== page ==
Debate soon will intensify in the Senate on a bill that would cut industrial greenhouse gas emissions by 70% below 2005 levels by 2050. The proposal, introduced on Oct. 18 by global warming subcommittee Chairman Joseph Lieberman (I-Conn.)and John Warner (R-Va.), seeks to cut greenhouse gases from the power, transportation-fuel and industrial sectors through annual, incrementally tighter emission caps. Starting in 2012, these sectors would have to hold their greenhouse emissions to 2005 levels.

Lieberman’s subcommittee has slated a hearing on the measure for Oct. 24 and he says the panel could vote on it the following week. But the legislation’s path is likely to be bumpy.

Senate Environment and Public Works Committee Chairwoman Barbara Boxer (D-Calif.) has said she would put the measure before the full Senate by year’s end. But six Republicans on the committee are opposed to mandatory caps and want more hearings on the Lieberman-Warner bill. On the other hand, a few Democrats may back even stronger greenhouse-gas limits than called for in the Lieberman-Warner proposal. President Bush supports voluntary efforts on climate change.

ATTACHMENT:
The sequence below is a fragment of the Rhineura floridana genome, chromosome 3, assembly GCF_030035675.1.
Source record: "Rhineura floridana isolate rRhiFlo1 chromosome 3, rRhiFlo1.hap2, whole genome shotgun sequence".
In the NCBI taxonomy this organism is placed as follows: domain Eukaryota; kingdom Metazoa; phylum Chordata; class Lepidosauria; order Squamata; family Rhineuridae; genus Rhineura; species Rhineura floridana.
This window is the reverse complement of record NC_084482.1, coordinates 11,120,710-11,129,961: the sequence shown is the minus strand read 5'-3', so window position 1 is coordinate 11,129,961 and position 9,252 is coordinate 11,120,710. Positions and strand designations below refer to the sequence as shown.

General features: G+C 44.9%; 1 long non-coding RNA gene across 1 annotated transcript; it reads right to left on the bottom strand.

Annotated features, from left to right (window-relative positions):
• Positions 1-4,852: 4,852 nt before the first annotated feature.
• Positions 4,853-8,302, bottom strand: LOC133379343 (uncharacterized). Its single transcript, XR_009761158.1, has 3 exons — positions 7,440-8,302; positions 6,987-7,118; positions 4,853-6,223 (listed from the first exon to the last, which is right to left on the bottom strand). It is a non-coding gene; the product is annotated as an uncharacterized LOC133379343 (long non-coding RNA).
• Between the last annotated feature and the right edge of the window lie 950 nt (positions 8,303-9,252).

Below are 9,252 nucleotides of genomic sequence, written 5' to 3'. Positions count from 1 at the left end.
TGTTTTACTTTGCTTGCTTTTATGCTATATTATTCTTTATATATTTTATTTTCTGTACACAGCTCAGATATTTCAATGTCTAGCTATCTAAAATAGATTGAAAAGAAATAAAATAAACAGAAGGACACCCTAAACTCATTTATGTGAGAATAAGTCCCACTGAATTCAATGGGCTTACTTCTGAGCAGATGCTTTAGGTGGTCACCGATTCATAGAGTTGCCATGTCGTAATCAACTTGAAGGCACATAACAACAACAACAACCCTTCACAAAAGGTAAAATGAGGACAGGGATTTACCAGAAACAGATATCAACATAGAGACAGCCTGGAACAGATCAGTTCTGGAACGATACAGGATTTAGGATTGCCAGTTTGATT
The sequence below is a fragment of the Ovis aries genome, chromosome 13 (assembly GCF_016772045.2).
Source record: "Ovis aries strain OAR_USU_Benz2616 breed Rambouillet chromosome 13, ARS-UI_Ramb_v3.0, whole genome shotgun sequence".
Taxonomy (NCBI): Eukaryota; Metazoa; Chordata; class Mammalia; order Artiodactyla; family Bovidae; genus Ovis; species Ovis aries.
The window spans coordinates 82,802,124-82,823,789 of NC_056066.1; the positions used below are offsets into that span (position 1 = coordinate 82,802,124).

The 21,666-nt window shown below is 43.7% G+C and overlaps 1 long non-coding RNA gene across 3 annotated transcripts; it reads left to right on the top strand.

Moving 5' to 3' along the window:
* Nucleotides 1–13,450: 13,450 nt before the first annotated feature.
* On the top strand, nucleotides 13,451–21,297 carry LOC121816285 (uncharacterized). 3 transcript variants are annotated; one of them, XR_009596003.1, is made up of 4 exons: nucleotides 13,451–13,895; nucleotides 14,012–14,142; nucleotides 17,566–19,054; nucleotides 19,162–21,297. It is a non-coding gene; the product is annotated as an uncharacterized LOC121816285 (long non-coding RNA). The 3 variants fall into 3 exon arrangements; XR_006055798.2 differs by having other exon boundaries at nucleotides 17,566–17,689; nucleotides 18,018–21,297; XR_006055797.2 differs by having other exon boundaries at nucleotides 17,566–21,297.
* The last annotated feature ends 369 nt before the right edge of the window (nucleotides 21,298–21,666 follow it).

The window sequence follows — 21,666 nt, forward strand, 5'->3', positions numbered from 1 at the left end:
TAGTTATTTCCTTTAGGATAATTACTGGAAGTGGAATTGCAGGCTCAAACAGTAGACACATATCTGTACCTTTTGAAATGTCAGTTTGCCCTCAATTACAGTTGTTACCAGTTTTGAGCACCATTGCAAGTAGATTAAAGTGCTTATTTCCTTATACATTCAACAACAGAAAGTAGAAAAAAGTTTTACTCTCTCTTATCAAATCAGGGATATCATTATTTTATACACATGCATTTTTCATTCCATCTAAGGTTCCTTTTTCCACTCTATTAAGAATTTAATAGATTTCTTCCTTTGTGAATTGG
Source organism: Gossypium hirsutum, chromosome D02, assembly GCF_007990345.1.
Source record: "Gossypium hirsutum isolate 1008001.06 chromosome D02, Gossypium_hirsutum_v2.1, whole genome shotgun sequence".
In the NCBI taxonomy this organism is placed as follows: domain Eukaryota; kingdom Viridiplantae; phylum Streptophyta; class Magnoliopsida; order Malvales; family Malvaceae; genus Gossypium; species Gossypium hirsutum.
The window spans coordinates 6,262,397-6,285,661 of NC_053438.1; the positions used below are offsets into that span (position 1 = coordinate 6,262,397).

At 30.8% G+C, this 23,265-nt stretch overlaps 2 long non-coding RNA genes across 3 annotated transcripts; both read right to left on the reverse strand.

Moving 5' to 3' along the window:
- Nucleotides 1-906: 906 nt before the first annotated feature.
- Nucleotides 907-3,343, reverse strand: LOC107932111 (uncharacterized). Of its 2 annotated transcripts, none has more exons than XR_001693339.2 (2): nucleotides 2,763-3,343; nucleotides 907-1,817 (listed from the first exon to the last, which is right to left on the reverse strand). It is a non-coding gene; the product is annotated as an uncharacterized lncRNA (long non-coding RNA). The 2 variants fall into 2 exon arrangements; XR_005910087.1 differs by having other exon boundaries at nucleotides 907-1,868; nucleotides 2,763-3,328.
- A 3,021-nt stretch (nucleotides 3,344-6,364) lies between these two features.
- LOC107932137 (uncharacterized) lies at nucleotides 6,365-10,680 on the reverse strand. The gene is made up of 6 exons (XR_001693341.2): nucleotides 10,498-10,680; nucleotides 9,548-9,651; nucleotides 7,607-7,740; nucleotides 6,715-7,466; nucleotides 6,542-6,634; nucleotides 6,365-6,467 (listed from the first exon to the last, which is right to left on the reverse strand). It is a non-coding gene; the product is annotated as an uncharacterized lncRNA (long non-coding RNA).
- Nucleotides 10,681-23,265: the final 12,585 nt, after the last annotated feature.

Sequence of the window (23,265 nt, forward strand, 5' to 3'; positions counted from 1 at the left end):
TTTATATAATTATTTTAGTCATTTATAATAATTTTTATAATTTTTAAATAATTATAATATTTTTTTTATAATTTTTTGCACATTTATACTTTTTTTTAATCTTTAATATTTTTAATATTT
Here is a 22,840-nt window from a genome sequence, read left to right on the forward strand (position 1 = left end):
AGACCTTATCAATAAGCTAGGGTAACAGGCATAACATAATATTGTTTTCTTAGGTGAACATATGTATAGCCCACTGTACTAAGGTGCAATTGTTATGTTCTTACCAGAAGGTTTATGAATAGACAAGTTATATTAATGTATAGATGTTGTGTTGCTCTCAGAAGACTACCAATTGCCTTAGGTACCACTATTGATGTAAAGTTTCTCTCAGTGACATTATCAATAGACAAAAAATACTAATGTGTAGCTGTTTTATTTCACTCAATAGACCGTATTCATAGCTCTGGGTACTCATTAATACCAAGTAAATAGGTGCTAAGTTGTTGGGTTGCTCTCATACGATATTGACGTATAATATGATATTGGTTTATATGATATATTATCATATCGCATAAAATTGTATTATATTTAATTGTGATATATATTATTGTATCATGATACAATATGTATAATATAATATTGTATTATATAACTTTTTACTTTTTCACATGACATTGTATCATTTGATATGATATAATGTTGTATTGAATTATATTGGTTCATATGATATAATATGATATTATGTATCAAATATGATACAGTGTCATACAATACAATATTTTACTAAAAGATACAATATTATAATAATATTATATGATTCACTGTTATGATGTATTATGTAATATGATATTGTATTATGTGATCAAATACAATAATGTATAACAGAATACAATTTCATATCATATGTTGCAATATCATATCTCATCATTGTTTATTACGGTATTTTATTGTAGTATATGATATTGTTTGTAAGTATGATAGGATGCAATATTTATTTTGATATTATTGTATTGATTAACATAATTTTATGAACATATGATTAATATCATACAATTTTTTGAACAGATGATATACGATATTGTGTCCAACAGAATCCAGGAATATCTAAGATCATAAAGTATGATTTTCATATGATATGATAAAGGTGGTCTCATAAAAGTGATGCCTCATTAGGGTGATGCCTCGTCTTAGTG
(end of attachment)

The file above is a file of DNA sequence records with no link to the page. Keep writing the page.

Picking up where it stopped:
The Lieberman-Warner bill sets up an emissions allowance trading system. It would be similar to the Clean Air Act program, which deals with electric utilities’ emissions that contribute to acid rain. Under the bill, emitting sources could buy and sell allowances to help meet the new restrictions until they are able boost their efficiency or install technologies to reduce their greenhouse-gas emissions.

The measure also would give away some allowances, about 20%, to the covered sectors but later ratchet them down until 2036, when there would be no free emission credits for utilities and the other emitting industries.

Coal-fired utilities argue that the bill would overburden their ratepayers. Some environmental groups contend that the free emission credits offer a windfall for industry.

Warner is confident the Senate will ultimately pass a climate-change bill but not without a fight. “We have caught the punt and we’re beginning to move down the field,” Warner says. “This is going to be a very long and contentious as it should be piece of legislation.”